Three of its most prominent players are returning to serious competition after serious surgery, two more are hampered by shoulder and wrist problems, another is resisting a back operation and a flock of others literally are hanging upside down to avoid injury. And you thought golf was the one sport where no one got hurt.
"When you stop to think about it, the golf swing can be a pretty violent thing," said one of the hangers, Joe Inman. "Take what happened to me a while back. My wife just had a baby, so I had to fly from 10:30 p.m. to 4 a.m. to a tournament. I'd slept in air conditioning and had this crick in my neck.
"I wouldn't have much time to loosen up - and I could really have done something on the first tee that would have had me down for a month. Instead, I took a hot shower, hung for several minutes in my room and went out and shot 69. What I'm doing is trying to prevent problems, at least delay the inevitable. I was starting to get little muscle spasms. I could see the handwriting on the wall."
Inman is hanging, and so are Gene Little, Jerry McGee and Graham Marsh, twice a day mostly, and on contraptions that cost at least $500 and are reasonably simple to install on the bathroom doors of the motels they frequent.
"It's called Gravity Gym," said Inman, "and what you're actually doing is sitting upside down, stretching the back muscles, getting rid of all the tensions of the day. I'm gonna show it to Lee Trevino and Sam Snead this week. I know Lee won't be able to resist it."
And what of Snead, who probably hit at least 2 million shots in competition before his back began bothering him three years ago, at age 62? HOw did he last so long?
"That man," said Inman, "is the loosest athlete ever to play golf. Until recently, he could pick the ball out of the cup flatfooted. And he could kick his leg up and hit the top of an eight-foot door. There's been nobody like him."
At 65, Snead was sitting in the locker room the other day listening to a man give an impassioned pitch for acupuncture. In both of his U.S. Open rounds here, in heat that approached 90 degrees, he would not sit down during delays, possibly because he feared he could not get back up. He does not chew gum, he once said, because it irritates the small muscles around the eyes.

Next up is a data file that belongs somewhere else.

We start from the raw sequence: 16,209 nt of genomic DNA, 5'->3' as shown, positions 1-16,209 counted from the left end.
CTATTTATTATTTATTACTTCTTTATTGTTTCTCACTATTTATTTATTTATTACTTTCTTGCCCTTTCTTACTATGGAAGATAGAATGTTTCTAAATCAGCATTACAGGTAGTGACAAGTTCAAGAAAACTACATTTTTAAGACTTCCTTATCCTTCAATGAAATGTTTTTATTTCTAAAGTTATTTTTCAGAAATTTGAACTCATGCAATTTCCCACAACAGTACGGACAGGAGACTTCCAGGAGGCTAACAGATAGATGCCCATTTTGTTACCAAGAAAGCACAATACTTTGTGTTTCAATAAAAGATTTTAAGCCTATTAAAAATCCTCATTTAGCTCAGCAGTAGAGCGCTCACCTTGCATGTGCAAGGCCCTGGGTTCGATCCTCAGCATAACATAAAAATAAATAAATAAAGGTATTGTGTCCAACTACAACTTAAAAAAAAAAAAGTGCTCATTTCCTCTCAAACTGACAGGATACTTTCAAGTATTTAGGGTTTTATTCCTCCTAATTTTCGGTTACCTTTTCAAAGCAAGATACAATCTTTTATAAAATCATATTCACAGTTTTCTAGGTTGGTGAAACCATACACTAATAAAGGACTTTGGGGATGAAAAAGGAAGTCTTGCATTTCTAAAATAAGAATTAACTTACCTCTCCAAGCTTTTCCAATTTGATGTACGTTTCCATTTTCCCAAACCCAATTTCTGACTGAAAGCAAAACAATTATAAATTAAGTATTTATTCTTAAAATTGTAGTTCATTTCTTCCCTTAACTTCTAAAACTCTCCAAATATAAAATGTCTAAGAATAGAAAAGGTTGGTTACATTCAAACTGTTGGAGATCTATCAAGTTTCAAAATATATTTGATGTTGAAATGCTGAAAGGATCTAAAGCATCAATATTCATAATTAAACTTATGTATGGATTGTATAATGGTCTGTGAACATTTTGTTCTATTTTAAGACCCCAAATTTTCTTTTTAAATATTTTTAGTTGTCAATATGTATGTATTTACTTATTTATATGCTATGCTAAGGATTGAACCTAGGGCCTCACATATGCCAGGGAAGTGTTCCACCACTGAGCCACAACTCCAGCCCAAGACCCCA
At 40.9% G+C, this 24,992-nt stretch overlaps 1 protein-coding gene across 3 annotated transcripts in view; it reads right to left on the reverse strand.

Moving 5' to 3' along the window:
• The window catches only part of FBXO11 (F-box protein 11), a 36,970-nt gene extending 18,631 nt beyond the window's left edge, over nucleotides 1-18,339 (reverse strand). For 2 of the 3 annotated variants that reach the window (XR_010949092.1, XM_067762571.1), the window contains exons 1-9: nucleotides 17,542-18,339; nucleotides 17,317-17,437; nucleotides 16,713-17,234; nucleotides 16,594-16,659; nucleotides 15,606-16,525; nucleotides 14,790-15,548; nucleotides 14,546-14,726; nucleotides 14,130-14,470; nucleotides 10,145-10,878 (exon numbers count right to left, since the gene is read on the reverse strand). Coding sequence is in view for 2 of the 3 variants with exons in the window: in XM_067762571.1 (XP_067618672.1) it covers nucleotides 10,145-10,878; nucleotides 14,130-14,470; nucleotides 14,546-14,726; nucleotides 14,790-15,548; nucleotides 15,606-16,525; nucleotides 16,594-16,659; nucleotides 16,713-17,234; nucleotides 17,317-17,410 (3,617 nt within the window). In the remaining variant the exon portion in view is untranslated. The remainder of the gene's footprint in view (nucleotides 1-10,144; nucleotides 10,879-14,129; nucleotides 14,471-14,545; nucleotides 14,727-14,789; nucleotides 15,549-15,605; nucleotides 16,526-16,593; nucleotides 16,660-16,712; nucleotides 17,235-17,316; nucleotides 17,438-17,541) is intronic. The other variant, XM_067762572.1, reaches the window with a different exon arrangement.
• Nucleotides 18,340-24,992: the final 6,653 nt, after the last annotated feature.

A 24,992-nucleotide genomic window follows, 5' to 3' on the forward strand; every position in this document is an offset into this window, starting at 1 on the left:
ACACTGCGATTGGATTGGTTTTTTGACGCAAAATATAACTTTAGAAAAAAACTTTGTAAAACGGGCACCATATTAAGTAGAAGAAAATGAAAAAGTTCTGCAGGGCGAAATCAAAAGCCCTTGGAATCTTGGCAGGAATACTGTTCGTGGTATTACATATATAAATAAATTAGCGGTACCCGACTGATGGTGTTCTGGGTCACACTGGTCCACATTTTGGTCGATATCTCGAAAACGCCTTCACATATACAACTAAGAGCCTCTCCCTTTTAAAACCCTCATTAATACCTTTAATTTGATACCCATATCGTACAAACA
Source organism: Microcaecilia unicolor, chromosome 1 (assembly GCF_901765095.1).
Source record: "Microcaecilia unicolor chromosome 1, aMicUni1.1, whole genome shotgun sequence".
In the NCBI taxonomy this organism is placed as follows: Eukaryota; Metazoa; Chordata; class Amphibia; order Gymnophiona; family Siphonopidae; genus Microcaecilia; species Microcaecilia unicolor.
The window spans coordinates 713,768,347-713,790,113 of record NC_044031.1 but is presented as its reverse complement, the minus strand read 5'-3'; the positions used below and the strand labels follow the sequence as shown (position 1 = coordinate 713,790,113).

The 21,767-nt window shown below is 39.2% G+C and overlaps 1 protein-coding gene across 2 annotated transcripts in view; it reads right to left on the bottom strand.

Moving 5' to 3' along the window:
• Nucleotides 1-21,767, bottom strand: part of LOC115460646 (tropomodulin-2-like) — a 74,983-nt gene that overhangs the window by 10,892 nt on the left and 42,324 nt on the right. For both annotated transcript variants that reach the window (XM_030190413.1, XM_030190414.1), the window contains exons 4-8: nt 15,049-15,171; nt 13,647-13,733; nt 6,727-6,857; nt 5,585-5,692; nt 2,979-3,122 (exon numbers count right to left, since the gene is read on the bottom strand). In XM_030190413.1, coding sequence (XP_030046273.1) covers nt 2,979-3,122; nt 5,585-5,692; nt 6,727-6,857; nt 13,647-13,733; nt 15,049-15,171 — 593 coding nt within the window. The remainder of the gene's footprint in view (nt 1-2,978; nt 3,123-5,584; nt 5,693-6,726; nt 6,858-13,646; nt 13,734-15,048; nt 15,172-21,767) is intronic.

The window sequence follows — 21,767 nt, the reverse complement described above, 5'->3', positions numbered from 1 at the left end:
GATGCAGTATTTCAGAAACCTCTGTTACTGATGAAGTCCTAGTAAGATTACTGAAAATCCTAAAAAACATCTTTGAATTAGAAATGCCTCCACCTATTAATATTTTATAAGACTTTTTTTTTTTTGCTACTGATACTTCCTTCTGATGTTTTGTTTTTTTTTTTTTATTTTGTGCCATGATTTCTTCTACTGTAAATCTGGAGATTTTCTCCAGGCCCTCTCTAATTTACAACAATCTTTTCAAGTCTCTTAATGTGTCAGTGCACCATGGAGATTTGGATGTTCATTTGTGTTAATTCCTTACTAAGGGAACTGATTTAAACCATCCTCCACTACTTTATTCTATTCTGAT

Snead has avoided back surgery; Trevino has not. Rod Curl is just getting his game back in order after a wrist operation; Jerry Pate, the defending Open champ, has been bothered by shoulder ailments most of the year; John Mahaffey, who lost the Open two years ago in a playoff and led the Open last year through the final 16 holes, has played in just two tournaments this year, winning $46,43.
Andy Bean had to skip the Sea Pines Heritage Classic this year because of a shoulder injury suffered when he tossed his golf ball into the lake off the 18th green when he wond at Doral. McGee kicked his putter in frustration once at Doral and was forced to cut out a portion of his right shoe to walk around the course.
Trevino, Bobby Nichols and Jerry Heard were struck by lightning two years ago during the second round of the Western Open. All were playing quite well at the time, Heard seemingly with a rich future and Nichols the first-round leader in the Masters that year and an exempt player his entire 16-year career. Only Trevino has played a lick since, and only after the back operation Heard is trying to avoid.
"I'm convinced that if Heard would hang three or four times a day, he'd be all right," said Inman. "But he sits around and eats all the time; he's gained 20 pounds and has to crawl to the bathroom. But you know Jerry."
One of the more delicate operations was performed on Archer, whose left hand was nearly powerless after a torn tendon in his wrist finally would tolerate no more abuse.
"I know exactly the day it happened," said Archer. "I was playing in New Zealand at the time. And it snapped. That was in '73. The doctors kept saying it would get better by itself. I finally had the operation in April of '75.
"I'd lost all feeling in my arm to the armpits. I was in a cast six weeks, and at age 35 that's an awful tough thing to recover from. I knew giving up the tour was a possibility, but I never considered it."
In 1974 and '75, Archer's total winnings were under $30,000, after earning more than $100,000 in four of the prior six years. Lst year, he went limping along at an $8,000 pace until the 42d tournament of the year, the Sahara Invitational. He won it.
At mid-year of '77, Archer has won $30,389 for 55th place on the money list. He made the cut at the Open, after tinkering with the grip on his putting stroke. He was beside himself with joy over two shots, on the par-5 16th hole.
"I had 210 yards to the front of the green," he said. "That's a four-iron shot on a 569-yard hole. Means I drove the thing almost 360 yards. From where I once was, that's something."